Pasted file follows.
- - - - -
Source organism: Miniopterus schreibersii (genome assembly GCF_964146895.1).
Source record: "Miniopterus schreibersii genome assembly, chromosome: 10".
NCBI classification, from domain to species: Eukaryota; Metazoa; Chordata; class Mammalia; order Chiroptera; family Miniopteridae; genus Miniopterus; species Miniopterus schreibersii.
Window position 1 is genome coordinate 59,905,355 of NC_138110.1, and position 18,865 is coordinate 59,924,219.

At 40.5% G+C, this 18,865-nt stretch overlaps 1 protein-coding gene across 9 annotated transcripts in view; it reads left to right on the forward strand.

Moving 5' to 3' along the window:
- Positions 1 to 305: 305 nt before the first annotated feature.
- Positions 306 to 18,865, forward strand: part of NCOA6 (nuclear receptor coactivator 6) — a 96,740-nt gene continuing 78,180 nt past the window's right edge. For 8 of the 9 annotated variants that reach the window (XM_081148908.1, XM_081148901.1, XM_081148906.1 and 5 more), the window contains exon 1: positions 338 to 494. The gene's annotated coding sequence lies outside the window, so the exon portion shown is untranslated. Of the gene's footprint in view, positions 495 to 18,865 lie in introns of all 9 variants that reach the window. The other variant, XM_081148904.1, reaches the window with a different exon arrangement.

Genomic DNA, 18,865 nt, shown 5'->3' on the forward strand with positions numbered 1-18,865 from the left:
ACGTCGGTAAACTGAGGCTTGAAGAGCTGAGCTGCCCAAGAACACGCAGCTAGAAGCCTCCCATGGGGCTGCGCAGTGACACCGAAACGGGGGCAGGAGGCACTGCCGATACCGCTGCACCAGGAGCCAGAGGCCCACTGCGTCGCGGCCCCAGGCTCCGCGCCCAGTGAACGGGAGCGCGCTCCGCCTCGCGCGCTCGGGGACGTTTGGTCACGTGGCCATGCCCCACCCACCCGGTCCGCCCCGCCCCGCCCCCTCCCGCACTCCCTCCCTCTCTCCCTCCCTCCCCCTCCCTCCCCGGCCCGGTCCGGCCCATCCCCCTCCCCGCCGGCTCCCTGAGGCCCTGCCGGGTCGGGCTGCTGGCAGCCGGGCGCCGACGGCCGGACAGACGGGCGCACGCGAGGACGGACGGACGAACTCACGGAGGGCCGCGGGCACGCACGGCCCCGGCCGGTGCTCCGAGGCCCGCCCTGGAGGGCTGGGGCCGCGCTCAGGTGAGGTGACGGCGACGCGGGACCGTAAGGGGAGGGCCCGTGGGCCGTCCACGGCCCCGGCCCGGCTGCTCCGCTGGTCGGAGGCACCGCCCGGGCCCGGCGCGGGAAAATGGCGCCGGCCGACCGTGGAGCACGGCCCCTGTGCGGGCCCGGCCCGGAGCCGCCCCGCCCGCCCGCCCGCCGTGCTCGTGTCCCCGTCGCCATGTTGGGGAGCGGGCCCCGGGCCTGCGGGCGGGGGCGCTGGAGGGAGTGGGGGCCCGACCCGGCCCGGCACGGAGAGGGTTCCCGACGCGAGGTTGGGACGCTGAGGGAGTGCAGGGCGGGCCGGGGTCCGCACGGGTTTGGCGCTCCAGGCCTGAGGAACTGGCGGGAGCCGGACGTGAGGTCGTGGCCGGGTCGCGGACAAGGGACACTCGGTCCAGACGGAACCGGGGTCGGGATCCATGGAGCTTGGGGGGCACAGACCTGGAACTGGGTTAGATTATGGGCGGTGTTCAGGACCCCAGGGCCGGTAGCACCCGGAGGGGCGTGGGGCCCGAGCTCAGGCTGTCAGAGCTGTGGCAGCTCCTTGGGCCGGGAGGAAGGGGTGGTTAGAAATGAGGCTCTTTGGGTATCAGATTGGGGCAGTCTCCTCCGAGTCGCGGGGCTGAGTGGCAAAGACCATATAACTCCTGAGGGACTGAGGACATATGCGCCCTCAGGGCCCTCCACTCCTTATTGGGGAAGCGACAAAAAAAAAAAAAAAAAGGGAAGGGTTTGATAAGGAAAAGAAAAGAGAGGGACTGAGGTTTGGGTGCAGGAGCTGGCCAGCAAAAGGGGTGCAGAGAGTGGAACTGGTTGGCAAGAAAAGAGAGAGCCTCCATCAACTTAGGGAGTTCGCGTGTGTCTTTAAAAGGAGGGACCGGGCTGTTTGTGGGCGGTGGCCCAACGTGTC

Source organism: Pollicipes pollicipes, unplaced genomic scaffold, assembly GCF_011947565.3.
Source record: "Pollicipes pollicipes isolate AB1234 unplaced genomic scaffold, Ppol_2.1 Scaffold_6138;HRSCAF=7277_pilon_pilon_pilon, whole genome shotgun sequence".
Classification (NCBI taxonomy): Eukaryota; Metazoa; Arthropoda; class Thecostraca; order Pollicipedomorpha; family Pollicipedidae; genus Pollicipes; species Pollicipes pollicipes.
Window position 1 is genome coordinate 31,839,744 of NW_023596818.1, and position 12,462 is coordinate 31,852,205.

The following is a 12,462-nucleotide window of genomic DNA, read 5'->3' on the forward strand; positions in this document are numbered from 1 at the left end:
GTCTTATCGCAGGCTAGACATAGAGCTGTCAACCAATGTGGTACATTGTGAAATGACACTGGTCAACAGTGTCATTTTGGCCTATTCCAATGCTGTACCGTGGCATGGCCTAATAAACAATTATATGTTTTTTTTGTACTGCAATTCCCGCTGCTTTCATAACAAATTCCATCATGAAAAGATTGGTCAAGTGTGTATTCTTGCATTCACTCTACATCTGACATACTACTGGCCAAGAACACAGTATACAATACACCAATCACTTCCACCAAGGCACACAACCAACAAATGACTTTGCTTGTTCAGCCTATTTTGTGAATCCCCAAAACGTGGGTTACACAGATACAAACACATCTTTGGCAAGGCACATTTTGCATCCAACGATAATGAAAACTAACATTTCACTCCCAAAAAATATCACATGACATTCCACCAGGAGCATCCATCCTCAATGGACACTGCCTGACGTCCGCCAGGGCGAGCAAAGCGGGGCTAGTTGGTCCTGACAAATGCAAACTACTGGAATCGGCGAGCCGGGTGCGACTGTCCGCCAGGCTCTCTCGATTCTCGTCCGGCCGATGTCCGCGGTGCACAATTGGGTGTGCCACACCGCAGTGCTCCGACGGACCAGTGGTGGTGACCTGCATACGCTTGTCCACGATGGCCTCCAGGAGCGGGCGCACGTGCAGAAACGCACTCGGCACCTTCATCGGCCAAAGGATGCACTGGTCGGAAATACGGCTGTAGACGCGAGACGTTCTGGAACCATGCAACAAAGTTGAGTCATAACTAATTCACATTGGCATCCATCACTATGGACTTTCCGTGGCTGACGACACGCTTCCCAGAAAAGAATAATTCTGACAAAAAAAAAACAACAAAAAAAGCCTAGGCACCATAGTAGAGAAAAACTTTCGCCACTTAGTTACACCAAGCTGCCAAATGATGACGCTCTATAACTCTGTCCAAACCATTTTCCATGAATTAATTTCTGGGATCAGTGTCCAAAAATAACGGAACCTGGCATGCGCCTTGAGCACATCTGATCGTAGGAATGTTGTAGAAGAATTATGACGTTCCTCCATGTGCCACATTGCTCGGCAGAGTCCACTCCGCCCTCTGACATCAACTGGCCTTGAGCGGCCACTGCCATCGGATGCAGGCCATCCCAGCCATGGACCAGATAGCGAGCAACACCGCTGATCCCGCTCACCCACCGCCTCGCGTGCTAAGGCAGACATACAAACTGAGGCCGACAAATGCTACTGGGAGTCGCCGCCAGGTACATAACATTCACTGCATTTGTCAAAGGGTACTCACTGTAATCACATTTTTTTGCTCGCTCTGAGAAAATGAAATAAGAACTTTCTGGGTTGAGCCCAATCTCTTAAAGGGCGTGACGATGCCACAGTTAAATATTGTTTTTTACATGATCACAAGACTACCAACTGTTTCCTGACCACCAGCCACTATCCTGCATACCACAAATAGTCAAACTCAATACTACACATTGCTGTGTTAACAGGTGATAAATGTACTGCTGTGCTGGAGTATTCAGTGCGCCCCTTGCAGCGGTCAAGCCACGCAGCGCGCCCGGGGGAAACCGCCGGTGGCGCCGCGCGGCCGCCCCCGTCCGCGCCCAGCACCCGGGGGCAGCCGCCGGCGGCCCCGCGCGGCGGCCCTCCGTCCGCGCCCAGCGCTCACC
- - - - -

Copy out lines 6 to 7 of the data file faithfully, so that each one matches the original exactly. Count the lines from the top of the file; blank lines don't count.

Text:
Moving 5' to 3' along the window:
- Positions 1 to 305: 305 nt before the first annotated feature.